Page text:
During the World War II, the crew of a small insignificant ship in the U.S. Pacific Fleet experience an event unlike any event ever experienced by the United States Navy. A Ship's Captain is removed from command by his Executive Officer in an apparent outright act of mutiny. As the trial of the mutineers unfold, it is learned that the Captain of the ship was mentally unstable, perhaps even insane. The Navy must decide if the Caine Mutiny was a criminal act, or an act of courage to save a ship from destruction at the hands of her Captain?Written by
Anthony Hughes <email@example.com>
Collectors of motion picture soundtracks are always on the look out for this film's original release soundtrack on RCA Records, ID #LOC1013. The "A" side contained music from the film and the "B" side was a transcription of the complete court-martial scene. Apparently the cover omitted credits of several people connected with the film. When this error was noticed, the records were recalled by RCA. At that point fewer than 100 LPs had been issued, mostly as promotional records to reviewers, and to some radio stations. Most of the records were returned to the studio, but not all. Today the Caine Mutiny soundtrack, LOC1013 is considered the Holy Grail of soundtracks to collectors, and is worth thousands of dollars due to its extreme rarity. See more »
During the typhoon sequence, distant shots show the Caine model missing the forward stack and foremast before the close-up shots showing the actual collapse of both structures. See more »
And so today you are full-fledged ensigns. Three short months ago you assembled here from all parts of the nation, from all walks of life: field, factory, office and college campus. Each of you knew what the fighting was about, or you wouldn't have volunteered. Each of you knew that the American way of life must be defended by life itself. From here on your education must continue in the more demanding school of actual war. Wearing the gold stripe of ensign in the United States ...
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Opening credits prologue: "There has never been a mutiny in a ship of The United States Navy. The truths of this film lie not in its incidents but in the way a few men meet the crisis of their lives."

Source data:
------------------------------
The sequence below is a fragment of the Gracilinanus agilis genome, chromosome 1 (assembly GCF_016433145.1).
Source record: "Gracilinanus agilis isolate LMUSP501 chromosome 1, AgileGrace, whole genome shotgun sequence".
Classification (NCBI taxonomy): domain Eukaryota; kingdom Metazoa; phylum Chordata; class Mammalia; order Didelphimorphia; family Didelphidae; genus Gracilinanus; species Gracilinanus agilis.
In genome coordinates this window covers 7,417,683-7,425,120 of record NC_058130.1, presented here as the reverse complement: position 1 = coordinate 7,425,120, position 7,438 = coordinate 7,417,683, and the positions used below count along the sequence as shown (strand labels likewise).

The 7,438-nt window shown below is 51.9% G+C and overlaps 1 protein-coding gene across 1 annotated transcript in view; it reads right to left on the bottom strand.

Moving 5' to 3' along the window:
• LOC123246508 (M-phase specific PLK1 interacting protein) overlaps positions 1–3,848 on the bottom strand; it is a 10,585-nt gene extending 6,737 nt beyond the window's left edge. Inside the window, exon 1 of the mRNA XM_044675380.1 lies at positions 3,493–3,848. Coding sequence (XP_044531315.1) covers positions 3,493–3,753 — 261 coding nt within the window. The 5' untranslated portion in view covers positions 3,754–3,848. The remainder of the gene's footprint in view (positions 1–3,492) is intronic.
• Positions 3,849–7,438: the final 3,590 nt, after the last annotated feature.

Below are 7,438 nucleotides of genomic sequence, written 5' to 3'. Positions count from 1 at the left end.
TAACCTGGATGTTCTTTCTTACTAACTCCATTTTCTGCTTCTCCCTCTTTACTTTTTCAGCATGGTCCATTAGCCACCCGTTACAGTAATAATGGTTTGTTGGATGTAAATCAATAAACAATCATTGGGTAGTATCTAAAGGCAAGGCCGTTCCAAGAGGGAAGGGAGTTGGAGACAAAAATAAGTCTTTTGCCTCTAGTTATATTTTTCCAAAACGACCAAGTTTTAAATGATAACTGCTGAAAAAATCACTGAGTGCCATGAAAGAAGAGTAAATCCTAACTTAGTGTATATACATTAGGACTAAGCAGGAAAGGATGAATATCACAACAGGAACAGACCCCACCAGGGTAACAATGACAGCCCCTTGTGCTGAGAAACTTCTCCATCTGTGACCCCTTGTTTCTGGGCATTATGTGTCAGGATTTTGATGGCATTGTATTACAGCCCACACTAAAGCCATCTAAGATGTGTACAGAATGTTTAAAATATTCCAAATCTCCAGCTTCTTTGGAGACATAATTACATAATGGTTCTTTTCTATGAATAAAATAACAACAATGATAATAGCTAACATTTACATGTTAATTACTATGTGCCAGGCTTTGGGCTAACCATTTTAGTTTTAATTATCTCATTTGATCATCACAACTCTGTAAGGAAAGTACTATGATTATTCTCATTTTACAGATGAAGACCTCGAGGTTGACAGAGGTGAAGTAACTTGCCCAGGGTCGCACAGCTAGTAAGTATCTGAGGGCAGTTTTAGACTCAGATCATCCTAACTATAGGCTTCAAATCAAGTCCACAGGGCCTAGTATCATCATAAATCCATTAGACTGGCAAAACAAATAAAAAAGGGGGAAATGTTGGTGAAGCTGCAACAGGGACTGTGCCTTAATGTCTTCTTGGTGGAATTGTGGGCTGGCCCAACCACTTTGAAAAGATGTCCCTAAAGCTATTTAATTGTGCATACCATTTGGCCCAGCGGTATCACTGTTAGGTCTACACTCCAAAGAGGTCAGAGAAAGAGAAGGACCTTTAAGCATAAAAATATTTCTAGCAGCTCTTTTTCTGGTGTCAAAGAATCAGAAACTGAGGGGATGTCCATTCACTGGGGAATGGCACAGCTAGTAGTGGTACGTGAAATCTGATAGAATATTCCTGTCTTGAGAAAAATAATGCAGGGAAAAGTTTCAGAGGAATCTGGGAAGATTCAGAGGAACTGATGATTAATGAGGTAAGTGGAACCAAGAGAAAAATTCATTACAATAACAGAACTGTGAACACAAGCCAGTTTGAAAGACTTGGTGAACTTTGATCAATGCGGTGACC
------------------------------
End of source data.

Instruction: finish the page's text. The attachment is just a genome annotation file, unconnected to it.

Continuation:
There was a version made for school, to be used in Social Studies class. It edited out most everything except the pertinent scenes of the Queeg incidents and the trial. The movie ended before the decision was reached so that the class could vote on whether they would convict for mutiny or not. See more »
U.S. Marine Corps Hymn
(also called "The Marines' Hymn")
Music by Jacques Offenbach from "Genevieve de Brabant" (1868)
Played often in the score See more »
Conflicted emotions and loyalties, a conflicted captain, and a conflicted movie...
Director Edward Dmytryk and screenwriter Stanlet Roberts, adapting Herman Wouk's novel, certainly didn't set out to make an anti-Navy movie concerning a junkyard Naval ship beset with a paranoid captain, and indeed their "simple" dedication at the end is to the entire United States Navy, yet the plot mechanisms are slanted in that direction even if the handling is not. Beginning the picture with a green "Princeton tiger" and Naval Academy grad attempting to woo a band singer before duty calls was a safe, stolid move, yet Wouk's story manages to cut much wider and deeper than the Hollywood generalities, and once his plot gets cooking the film is vastly entertaining. Humphrey Bogart is the new by-the-books captain aboard a Naval bottom-feeder, quickly driving his crew and his vessel into the ground with his idiosyncratic behavior. Dymtryk is careful while introducing all the different personalities aboard ship, and he doesn't want us to miss a trick, yet in the film's final stages (after the court martial, when defense attorney José Ferrer has his say), the tone of the picture does an about-face and hopes to show us all sides of the situation. The filmmakers want to have their cake and eat it too, and the resulting epilogue goes down like bad medicine. Still, the performances are first-rate, particularly by Bogart and, in perhaps his finest acting turn, Van Johnson. *** from ****
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